What Happens Next After You Pass the Civil Service Exam?
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The civil service exam is a requirement for appointment to several state and federal government jobs. Taking the exam and receiving a passing score is not a guarantee that a job will be secured; it simply means that you might be eligible to be appointed to a position. Competing for government jobs requires a high enough test score to generate interest letters from agencies with open positions, as well as a successful interview.
Once the civil service exam is taken, scores are calculated and mailed to candidates. An eligibility list is comprised of all of the candidates who received a passing score. Candidates are ranked according to the score they receive, and a higher score translates to a higher rank on the list. Those who receive identical scores are given the same rank. For example, if 11 candidates receive a score of 85 and five candidates receive a score of 95, the five candidates are given a rank of one, and the 11 candidates are given a rank of two.
Government agencies send out canvass letters to candidates on the eligibility list in order of rank. The canvass letter indicates what type of position is available and asks candidates to indicate their interest. Candidates are free to state that they are not interested, or they may go ahead and indicate they would like to pursue the position. The canvass letter will usually have a return deadline. If candidates first decline interest in a particular agency or position, they are able to re-activate their names by contacting the appropriate department.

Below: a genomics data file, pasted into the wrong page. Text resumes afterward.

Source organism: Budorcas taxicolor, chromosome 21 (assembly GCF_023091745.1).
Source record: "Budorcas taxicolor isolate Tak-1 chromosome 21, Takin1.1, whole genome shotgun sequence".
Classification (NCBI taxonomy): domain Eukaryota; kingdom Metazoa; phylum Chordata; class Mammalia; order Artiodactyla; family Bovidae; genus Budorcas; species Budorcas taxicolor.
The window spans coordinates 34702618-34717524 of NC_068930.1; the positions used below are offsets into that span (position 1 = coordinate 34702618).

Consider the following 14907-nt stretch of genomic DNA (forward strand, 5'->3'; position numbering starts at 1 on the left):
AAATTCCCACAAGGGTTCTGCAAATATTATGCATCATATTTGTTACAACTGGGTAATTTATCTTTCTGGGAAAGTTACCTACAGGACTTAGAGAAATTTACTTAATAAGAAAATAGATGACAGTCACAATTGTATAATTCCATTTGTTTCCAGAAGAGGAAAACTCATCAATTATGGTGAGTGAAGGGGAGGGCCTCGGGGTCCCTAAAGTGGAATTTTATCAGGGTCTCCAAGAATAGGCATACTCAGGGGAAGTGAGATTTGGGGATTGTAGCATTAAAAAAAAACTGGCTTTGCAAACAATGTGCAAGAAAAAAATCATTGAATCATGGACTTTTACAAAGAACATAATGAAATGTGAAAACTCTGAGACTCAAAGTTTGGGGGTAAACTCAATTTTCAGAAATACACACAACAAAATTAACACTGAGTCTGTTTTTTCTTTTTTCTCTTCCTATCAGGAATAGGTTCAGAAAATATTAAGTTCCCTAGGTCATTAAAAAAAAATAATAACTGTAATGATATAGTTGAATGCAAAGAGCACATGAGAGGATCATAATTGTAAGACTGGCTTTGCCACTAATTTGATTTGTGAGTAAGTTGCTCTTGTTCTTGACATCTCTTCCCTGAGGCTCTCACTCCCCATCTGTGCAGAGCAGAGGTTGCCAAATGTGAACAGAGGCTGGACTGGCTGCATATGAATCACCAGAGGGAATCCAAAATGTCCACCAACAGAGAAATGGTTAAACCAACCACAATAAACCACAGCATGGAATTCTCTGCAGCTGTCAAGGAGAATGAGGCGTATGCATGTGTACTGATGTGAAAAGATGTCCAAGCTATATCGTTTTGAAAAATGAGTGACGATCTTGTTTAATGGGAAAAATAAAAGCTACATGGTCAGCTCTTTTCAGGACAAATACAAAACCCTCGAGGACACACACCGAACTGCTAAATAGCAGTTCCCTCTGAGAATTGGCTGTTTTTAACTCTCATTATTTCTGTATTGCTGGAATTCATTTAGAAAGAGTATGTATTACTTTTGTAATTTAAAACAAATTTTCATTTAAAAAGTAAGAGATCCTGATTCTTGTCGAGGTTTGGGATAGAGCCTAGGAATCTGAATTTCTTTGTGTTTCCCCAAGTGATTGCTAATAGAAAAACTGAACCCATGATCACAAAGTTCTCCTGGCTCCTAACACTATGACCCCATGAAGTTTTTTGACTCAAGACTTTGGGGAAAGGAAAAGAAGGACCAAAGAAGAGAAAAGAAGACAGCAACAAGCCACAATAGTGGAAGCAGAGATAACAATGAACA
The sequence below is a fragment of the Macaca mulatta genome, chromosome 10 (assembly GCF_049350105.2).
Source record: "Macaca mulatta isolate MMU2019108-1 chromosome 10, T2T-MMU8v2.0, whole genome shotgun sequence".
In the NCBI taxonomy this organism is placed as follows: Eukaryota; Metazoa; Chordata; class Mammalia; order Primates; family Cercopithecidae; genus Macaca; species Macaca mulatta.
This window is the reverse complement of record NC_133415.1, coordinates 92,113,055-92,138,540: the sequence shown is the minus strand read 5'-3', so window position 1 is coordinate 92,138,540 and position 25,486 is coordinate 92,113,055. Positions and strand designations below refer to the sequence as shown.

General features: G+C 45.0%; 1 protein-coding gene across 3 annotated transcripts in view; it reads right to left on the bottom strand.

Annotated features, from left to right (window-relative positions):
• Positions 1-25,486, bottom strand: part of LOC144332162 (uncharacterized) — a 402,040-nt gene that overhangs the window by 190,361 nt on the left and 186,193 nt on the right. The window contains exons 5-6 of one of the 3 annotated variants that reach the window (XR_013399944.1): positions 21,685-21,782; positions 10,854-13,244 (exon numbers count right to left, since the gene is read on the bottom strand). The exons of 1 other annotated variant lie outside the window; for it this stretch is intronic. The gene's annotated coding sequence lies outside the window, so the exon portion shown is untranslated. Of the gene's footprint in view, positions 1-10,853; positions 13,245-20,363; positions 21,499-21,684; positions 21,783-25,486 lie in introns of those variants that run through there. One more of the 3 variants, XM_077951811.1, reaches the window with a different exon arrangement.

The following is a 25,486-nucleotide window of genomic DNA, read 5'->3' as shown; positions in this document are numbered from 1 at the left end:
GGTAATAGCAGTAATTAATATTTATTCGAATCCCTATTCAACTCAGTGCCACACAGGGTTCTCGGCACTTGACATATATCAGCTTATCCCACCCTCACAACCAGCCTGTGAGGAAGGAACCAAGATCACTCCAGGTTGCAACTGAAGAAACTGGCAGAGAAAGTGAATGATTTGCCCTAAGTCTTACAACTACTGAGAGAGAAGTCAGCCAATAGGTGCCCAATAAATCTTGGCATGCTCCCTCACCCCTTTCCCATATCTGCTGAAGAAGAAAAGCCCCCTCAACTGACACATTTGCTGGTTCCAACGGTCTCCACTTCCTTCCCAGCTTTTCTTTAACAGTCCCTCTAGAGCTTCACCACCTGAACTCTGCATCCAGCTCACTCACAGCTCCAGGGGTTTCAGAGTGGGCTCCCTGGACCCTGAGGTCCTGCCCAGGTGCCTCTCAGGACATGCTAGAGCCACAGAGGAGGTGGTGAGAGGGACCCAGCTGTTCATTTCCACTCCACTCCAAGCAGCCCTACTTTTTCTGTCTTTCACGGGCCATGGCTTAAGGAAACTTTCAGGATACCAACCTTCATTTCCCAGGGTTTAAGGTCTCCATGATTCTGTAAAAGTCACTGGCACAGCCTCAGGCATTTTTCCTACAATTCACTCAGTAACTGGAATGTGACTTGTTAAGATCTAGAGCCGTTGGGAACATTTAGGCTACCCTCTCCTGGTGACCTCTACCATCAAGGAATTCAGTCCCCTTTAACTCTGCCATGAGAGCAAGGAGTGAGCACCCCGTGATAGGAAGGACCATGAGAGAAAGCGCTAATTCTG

The agency that is hiring will typically receive the canvass letters and interview the candidates who are interested in the position. If candidates ranked at the top decline interest in the position, the agency will continue moving down the eligibility list. Candidates who successfully complete the interview process may be appointed to the position if they wish to continue pursuing the opportunity. Some candidates find that the position may not be a good fit for them after completing an interview.
Once candidates are appointed to a position, their names are taken off the eligibility list. Candidates who decline canvass letters or positions after an interview may elect to keep their names on the lists for up to four years. Names may be taken off the list if positions are declined, however. Removal from the eligibility list may occur by type of position, government agency or geographical location.
Helen Akers specializes in business and technology topics. She has professional experience in business-to-business sales, technical support, and management. Akers holds a Master of Business Administration with a marketing concentration from Devry University's Keller Graduate School of Management and a Master of Fine Arts in creative writing from Antioch University Los Angeles.